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Quiriguá’s history parallels that of Copán, of which it was a dependency during much of the classic period. Of the three sites in this area, only the present archaeological park is of interest.

Quiriguá’s location lent itself to the carving of giant stelae. Beds of brown sandstone in the nearby Río Motagua had cleavage planes suitable for cutting large pieces. Though soft when first cut, the sandstone dried hard in the air. With Copán’s expert artisans nearby for guidance, Quiriguá’s stone carvers were ready for greatness. All they needed was a great leader to inspire them – and to pay for the carving of the huge stelae.

That leader was K’ak’ Tiliw Chan Yo’at (Cauac Sky; r 725–84), who decided that Quiriguá should no longer be under the control of Copán. In a war with his former suzerain, Cauac Sky took King 18 Rabbit of Copán prisoner in 737 and later had him beheaded. Independent at last, Cauac Sky commissioned his stonecutters to go to work, and for the next 38 years they turned out giant stelae and zoomorphs dedicated to the glory of King Cauac Sky.

Cauac Sky’s son Sky Xul (r 784–800) lost his throne to a usurper, Jade Sky. This last great king of Quiriguá continued the building boom initiated by Cauac Sky, reconstructing Quiriguá’s Acrópolis on a grander scale.

Quiriguá remained unknown to Euro-peans until John L Stephens arrived in 1840. Impressed by its great monuments, Stephens lamented the world’s lack of interest in them in his book Incidents of Travel in Central America, Chiapas and Yucatan (1841) :

Of one thing there is no doubt: a large city once stood there; its name is lost, its history unknown; and…no account of its existence has ever before been published. For centuries it has lain as completely buried as if covered with the lava of Vesuvius. Every traveler from Yzabal to Guatemala has passed within three hours of it; we ourselves had done the same; and yet there it lay, like the rock-built city of Edom, unvisited, unsought, and utterly unknown.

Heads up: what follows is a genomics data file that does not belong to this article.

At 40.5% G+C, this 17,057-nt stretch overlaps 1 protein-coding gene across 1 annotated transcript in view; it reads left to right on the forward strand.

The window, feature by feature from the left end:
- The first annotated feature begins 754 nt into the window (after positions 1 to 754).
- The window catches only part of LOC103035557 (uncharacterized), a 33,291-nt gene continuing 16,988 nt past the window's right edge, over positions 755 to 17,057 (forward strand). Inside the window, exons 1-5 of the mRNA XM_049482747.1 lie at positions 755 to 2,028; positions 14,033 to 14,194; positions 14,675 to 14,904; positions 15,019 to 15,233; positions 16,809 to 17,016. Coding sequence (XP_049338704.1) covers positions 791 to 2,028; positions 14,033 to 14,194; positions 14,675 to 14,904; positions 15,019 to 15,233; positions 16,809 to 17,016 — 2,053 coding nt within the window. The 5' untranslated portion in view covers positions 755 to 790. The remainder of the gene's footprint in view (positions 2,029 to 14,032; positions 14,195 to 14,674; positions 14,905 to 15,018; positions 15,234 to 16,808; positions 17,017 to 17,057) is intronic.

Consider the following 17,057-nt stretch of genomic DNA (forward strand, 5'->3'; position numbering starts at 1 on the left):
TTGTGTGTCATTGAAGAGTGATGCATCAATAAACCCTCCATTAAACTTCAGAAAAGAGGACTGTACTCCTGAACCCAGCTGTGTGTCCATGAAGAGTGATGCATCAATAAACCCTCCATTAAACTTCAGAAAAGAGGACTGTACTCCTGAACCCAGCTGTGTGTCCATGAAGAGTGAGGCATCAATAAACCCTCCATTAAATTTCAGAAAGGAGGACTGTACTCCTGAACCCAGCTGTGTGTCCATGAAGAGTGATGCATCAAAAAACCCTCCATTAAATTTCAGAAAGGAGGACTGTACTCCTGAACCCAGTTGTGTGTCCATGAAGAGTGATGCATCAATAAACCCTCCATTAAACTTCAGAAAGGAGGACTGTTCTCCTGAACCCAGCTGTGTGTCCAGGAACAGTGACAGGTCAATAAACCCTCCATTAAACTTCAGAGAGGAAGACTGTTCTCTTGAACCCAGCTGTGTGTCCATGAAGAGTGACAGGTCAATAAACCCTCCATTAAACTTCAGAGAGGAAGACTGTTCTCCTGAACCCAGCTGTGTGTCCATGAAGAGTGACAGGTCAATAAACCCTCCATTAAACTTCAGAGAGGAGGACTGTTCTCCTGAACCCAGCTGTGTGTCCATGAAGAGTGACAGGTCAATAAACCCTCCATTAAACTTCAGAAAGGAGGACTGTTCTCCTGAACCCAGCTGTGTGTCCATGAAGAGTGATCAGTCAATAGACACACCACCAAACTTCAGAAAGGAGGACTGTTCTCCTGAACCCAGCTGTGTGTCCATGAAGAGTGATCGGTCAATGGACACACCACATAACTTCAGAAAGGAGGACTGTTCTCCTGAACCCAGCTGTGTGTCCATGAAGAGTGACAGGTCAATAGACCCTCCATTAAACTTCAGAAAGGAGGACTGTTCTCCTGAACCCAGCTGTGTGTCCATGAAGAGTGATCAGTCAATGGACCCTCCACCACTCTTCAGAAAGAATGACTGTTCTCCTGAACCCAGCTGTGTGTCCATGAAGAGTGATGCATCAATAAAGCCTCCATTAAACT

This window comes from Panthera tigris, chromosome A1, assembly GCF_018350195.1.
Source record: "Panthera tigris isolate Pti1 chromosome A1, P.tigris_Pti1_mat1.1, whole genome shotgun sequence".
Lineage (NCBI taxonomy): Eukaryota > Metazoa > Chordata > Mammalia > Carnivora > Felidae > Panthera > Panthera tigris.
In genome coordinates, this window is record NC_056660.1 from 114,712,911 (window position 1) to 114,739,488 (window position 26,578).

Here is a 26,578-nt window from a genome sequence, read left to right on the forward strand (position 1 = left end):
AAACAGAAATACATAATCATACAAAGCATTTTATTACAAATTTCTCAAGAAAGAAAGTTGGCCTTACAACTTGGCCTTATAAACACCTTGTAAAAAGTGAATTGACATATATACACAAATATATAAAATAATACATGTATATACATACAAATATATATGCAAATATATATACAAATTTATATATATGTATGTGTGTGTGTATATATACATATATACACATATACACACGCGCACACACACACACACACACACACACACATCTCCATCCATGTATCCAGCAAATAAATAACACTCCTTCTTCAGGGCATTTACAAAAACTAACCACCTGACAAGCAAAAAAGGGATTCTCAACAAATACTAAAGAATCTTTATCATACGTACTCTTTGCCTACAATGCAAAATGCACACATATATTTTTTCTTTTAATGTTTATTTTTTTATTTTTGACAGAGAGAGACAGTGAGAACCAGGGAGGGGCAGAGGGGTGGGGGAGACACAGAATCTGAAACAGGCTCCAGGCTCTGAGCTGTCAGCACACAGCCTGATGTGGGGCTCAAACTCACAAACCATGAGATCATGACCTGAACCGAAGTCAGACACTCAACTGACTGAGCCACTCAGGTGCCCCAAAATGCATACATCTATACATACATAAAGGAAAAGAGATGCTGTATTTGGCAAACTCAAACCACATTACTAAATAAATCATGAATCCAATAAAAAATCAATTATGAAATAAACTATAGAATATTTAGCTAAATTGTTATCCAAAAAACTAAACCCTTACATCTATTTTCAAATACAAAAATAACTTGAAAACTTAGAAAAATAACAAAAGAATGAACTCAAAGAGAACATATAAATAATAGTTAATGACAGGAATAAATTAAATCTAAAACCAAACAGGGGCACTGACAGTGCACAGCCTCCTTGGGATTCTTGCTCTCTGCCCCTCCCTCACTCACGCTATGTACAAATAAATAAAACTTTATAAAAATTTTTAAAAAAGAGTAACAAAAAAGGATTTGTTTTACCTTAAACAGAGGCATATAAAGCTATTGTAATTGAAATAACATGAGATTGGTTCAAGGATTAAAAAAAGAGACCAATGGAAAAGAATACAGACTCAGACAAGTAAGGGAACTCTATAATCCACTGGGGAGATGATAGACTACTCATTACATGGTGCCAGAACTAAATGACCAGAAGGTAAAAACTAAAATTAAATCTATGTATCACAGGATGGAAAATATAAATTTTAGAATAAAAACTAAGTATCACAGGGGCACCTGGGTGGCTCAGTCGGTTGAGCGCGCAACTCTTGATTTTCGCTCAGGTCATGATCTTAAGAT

Stephens tried to buy the ruined city in order to have its stelae shipped to New York, but the owner, Señor Payes, naturally assumed that Stephens (being a diplomat), was negotiating on behalf of the US government and that the government would pay. Payes quoted an extravagant price, and the deal was never made.

Between 1881 and 1894, excavations were carried out by Alfred P Maudslay. In the early 1900s all the land around Quiriguá was sold to the United Fruit Company and turned into banana groves. The company is gone, but the bananas and Quiriguá remain. Restoration of the site was carried out by the University of Pennsylvania in the 1930s. In 1981, Unesco declared the ruins a World Heritage Site, one of only three in Guatemala (the others are Tikal and Antigua).